Health officials see busy hospitals, but less deaths during Omicron surge
Emergency rooms on Long Island and across the country are being strained due to the rise in COVID cases, but doctors say there are fewer COVID-related deaths.
More people are being hospitalized for COVID-19 than at any other point in the pandemic in the U.S. as the Omicron variant rages.
Dr. Salvatore Pardo, chair of the emergency department at Long Island Jewish Valley Stream, says they've gone from a low of 11 patients testing positive for COVID to nearly 100 people in the hospital positive with COVID.
He says the coronavirus has also caused around 5% of their work staff to be taken out of service.
"The hours are long because you see more patients, you're always running, you're always trying to help everyone," says Paola Rojas, an emergency nursing technician at Long Island Jewish Valley Stream.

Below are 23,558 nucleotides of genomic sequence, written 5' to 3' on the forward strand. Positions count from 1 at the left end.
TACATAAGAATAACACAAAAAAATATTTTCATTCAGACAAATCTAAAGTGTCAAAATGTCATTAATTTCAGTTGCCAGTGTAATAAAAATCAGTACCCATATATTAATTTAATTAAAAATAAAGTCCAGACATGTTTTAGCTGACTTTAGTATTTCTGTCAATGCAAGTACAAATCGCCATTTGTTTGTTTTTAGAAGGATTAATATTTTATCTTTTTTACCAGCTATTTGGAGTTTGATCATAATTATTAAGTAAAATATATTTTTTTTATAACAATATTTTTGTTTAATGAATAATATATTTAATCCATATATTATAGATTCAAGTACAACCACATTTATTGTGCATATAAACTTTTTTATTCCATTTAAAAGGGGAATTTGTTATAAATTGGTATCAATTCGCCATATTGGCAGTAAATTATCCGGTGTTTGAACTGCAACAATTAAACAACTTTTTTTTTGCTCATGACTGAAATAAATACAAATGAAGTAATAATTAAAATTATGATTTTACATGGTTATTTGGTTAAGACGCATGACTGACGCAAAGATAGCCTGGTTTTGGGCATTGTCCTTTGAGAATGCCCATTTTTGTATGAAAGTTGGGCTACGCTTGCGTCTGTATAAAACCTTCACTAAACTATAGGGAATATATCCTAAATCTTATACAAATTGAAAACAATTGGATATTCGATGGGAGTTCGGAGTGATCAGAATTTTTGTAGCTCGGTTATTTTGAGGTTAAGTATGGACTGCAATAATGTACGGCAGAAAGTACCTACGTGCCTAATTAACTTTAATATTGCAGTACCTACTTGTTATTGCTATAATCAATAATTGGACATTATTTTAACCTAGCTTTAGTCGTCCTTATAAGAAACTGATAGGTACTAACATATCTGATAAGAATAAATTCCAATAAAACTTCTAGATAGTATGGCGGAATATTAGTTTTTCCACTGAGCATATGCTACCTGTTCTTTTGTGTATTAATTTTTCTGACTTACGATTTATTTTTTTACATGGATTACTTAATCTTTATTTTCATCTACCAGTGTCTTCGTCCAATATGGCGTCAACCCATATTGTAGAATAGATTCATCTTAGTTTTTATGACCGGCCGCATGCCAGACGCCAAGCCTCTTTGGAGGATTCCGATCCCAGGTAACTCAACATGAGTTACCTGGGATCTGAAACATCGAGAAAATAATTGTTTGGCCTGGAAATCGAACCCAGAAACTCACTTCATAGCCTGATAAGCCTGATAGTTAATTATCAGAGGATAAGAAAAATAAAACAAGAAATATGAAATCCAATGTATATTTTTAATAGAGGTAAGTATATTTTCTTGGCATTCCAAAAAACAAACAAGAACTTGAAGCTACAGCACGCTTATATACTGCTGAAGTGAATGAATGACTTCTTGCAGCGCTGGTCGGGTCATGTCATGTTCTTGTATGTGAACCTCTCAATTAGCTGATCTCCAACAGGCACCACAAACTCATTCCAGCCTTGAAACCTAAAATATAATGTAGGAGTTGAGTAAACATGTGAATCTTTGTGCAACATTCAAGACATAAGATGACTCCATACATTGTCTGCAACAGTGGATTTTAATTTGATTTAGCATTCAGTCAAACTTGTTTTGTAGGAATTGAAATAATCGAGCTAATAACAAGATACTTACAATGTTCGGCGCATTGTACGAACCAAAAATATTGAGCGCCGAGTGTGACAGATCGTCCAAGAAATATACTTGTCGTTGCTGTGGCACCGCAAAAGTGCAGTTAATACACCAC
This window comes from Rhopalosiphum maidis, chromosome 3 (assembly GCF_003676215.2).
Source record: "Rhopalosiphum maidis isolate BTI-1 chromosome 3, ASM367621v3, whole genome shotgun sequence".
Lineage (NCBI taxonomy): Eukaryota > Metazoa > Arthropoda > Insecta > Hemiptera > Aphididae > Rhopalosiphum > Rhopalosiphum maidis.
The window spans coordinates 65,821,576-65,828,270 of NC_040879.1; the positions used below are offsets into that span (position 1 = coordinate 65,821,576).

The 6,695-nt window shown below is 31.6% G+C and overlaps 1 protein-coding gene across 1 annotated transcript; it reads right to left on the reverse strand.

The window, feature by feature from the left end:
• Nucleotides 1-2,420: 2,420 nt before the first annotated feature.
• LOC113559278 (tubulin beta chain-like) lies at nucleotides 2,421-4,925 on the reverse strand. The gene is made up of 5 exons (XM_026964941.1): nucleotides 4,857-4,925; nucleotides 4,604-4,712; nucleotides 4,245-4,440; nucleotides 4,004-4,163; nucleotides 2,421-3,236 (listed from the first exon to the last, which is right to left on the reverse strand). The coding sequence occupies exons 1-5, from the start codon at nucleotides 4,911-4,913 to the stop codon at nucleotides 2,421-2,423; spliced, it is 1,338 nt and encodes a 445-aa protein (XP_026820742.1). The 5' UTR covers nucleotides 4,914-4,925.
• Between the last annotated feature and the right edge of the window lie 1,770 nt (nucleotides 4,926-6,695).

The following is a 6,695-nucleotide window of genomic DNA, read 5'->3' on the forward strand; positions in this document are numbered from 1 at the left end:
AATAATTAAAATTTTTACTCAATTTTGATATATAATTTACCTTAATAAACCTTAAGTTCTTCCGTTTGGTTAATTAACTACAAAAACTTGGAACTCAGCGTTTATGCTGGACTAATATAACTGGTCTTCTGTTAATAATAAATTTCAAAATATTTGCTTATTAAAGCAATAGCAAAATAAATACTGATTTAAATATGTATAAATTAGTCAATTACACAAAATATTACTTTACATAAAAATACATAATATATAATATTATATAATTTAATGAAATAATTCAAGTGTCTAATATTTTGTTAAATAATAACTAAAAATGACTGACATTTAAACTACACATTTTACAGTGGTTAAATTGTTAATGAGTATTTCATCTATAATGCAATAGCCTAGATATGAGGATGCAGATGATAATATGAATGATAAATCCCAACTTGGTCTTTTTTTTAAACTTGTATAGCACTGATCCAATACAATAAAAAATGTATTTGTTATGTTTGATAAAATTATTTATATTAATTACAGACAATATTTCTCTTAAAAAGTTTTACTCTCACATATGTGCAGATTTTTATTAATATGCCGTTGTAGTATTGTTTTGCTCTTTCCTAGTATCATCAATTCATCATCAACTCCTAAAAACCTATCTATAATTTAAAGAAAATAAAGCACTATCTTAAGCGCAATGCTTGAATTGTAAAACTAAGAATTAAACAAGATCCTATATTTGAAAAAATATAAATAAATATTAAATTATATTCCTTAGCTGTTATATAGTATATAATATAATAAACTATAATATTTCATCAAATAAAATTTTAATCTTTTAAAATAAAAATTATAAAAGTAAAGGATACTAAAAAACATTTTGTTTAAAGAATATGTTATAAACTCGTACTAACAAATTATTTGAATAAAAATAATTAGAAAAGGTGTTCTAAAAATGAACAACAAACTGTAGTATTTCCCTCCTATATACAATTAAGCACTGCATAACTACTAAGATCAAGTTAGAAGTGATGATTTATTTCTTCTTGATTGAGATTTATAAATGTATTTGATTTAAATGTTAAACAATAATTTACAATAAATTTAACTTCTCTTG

She says the surge is hectic but feels different than earlier ones.
Rohas says the first surge was very traumatic because everyone was dying, but she hasn't seen a lot of death with the Omicron surge.
Doctors say there have been fewer COVID-related deaths because more people are vaccinated now.
Hospital officials say people are coming to the emergency department with slight cold or flu-like symptoms hoping to get tested for COVID.
Doctors say coming to the emergency department for a test or for mild symptoms is not the best idea.
"If you feel you're in danger, at risk or feeling that you need to stay in the hospital, that's a good reason to come to the emergency department," Pardo says. "An inappropriate reason to come to an emergency department is for testing."
Pardo says a decrease in Omicron cases is in sight in the coming weeks.
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